Abstract Nonsense

Crushing one theorem at a time

Clearer Proof for the Number of Degree One Irrep Classes

Point of Post: In this post I give a different proof than this one for the number of degree one irreps of a group.

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In a past post I’d given a proof that he number of degree one equivalence classes of irreps of a finite group is equal to \left|G^{\text{ab}}\right| where G^{\text{ab}} is the abelianization of G. This proof followed pretty closely the proof in Barry Simon’s book, and to be honest I was always a little hazy on the end of it. A while ago when I was thinking about dual groups and trying to develop stuff independent of my books I realized that there was a ‘much simpler’ proof for this fact, one which was much clearer and less ambiguous than Barry Simon’s. I had been meaning to write it up for a while, and this is that post. The only thing is that now that I write it up, I realize that it is actually Barry Simon’s proof secretly, just with much clearer language. Anyways, I like it better because even though it is only different notationally I actually thought that I had come up with a new proof when I first wrote this down–this is how unclear that proof is (no offense Barry Simon).

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Number of Degree One Irrep Classes

The proof of this theorem shall really just be a small lemma and then a corollary will give the result (the real work is secretly hidden in my discussion of dual groups). Namely:

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Lemma: Let G be a group, A an abelian group, and G^\text{ab} the abelianization of G. Then, \#\text{Hom}(G,A)=\#\text{Hom}\left(G^{\text{ab}},A\right).

Proof: By our work with the abelinization to every map \phi\in\text{Hom}\left(G,A\right) (since \phi(G)\leqslant A and since A is abelian of course \phi(G) is abelian) there exists a map F_\phi\in\text{Hom}\left(G^{\text{ab}},A\right) for which \phi=F_\phi\circ\pi where \pi:G\to G^{\text{ab}}=G/[G,G] is the canonical projection. Thus we have the map F:\text{Hom}\left(G,A\right)\to\text{Hom}\left(G^{\text{ab}},A\right) with \phi\mapsto F_\phi. Evidently it’s injective since \phi=F_\phi\circ\pi and it’s surjective since if \vartheta\in\text{Hom}\left(G^{\text{ab}},A\right) we can consider the homomorphism \vartheta\circ\pi and note that by definition F_{\vartheta\circ\pi}\left(g[G,G]\right)=\vartheta(\pi(g))=\vartheta(g[G,G]) and so F_{\vartheta\circ\pi}=\vartheta and so \vartheta\in\text{im}(F). Since \vartheta was arbitrary we may conclude that F is a surjection, and thus a bijection and the conclusion follows. \blacksquare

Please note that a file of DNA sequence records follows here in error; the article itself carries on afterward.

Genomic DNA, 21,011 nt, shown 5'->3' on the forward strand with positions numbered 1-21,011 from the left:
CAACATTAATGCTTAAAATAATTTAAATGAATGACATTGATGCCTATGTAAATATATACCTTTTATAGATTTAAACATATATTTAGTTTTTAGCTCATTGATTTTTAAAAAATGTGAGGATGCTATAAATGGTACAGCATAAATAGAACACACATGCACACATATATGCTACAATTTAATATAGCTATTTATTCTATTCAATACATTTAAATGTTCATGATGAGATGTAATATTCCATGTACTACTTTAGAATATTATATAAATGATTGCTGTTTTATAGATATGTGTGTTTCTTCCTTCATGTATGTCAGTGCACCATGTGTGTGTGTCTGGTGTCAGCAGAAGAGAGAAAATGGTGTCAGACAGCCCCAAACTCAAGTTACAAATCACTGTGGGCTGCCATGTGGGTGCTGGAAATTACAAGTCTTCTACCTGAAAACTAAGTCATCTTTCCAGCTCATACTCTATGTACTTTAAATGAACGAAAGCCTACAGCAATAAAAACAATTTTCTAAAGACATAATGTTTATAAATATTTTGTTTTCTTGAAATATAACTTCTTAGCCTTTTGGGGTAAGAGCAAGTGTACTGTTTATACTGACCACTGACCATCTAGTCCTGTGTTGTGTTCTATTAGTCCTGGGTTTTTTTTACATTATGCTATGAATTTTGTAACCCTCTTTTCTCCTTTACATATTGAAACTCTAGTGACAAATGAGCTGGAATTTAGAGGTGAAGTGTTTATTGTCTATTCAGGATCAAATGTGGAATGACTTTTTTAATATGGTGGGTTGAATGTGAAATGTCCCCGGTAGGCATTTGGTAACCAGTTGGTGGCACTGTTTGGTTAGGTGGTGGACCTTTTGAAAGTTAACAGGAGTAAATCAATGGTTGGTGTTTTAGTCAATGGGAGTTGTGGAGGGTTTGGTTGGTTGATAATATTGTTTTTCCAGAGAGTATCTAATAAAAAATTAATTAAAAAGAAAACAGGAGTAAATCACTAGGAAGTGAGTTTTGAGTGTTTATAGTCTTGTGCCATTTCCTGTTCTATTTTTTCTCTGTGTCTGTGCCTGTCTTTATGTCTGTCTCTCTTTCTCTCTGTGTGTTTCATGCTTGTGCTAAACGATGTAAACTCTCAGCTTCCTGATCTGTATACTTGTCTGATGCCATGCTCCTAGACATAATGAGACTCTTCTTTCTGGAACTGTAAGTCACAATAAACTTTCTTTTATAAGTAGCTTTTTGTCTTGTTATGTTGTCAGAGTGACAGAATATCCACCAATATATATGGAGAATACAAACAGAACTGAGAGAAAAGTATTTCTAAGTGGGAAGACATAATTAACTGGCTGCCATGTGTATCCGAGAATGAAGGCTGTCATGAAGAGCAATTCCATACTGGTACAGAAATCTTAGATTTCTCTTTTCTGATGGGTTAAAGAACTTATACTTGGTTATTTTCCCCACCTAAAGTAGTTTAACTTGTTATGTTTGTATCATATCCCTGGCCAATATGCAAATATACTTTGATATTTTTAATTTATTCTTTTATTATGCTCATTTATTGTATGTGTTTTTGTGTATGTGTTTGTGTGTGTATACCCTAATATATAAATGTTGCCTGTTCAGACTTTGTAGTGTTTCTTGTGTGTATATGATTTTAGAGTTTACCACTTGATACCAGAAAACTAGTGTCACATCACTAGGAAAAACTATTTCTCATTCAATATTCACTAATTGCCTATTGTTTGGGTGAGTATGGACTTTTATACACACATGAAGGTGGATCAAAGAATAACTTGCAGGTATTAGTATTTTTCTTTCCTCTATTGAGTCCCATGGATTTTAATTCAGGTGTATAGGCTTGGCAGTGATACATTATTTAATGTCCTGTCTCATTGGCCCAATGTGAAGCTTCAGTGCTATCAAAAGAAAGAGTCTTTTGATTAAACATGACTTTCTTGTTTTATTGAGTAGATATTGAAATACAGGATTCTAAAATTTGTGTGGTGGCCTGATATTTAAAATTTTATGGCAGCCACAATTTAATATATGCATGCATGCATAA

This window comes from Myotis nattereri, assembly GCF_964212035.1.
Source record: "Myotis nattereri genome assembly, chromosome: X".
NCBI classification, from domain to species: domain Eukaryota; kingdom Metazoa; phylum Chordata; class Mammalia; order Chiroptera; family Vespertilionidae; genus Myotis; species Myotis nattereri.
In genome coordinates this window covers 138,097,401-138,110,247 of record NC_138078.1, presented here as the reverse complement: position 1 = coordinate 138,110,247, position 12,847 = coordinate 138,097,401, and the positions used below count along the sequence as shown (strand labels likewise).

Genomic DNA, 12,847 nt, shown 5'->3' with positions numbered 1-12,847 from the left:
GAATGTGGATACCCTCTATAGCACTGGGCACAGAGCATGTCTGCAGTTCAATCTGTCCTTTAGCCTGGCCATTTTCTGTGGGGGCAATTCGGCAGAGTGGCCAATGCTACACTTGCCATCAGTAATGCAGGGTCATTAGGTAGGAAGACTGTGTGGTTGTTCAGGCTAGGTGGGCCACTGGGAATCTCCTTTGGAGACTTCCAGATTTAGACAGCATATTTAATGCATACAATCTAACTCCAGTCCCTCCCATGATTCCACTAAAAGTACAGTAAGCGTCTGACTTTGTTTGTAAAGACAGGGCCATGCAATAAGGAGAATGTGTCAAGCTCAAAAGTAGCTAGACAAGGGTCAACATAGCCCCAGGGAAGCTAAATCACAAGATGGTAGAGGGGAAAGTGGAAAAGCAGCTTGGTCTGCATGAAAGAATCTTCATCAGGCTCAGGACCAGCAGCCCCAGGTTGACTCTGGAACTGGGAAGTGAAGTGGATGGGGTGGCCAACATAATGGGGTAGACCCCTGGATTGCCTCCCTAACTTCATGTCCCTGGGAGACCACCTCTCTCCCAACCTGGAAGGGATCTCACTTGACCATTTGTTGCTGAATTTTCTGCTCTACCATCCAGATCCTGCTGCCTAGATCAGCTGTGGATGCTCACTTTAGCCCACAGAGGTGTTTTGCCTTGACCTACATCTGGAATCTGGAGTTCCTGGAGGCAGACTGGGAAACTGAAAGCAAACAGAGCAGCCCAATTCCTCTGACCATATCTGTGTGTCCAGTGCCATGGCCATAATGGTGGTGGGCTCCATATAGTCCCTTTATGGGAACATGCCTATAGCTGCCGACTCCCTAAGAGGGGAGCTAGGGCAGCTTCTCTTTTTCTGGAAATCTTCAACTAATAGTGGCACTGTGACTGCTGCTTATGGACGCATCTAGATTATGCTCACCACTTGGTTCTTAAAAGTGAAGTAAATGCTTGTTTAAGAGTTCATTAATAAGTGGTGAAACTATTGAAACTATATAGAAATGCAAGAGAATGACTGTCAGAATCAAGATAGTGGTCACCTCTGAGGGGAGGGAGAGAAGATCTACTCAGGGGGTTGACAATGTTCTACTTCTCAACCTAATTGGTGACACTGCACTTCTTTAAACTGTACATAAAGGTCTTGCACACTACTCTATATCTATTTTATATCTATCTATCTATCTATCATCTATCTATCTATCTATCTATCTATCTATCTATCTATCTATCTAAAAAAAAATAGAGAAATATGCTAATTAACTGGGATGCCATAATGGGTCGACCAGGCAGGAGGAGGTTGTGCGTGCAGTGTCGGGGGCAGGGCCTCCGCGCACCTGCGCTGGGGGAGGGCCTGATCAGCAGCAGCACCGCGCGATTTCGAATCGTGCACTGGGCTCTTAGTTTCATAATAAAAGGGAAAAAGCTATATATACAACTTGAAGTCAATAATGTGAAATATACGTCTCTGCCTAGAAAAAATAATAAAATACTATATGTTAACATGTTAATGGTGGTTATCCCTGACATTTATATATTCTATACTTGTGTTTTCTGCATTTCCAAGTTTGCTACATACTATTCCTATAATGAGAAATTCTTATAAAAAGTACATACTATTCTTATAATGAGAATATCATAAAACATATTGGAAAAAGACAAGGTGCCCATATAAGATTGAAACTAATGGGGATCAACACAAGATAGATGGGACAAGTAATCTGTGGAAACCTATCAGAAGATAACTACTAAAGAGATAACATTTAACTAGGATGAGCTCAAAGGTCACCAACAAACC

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Now our desired claim follows immediately:

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Theorem: The number of degree one equivalence classes of the finite group G is equal to \left|G^{\text{ab}}\right|

Proof: We recall our notation for the group \widehat{G_{\mathfrak{L}}} of degree one equivalence classes of G, and so it suffices to show that \left|\widehat{G_{\mathfrak{L}}}\right|=\left|G^{\text{ab}}\right|. That said, let \mathbb{T} denote the circle group, then we know that \#\left(\widehat{G_{\mathfrak{L}}}\right)=\#\text{Hom}\left(G,\mathbb{T}\right). That said, by our lemma that \#\text{Hom}\left(G,\mathbb{T}\right)=\#\text{Hom}\left(G^{\text{ab}},\mathbb{T}\right). But, using the fact that for an abelian group every equivalence class is of degree one (and the fact that G^{\text{ab}} is abelian) we know that \#\text{Hom}\left(G^{\text{ab}},\mathbb{T}\right)=\left|\widehat{G^{\text{ab}}_{\mathfrak{L}}}\right|=\left|G^{\text{ab}}\right| and so we may put this all together to get

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1. Simon, Barry. Representations of Finite and Compact Groups. Providence, RI: American Mathematical Society, 1996. Print.


May 6, 2011 - Posted by | Algebra, Representation Theory | , , , , , ,

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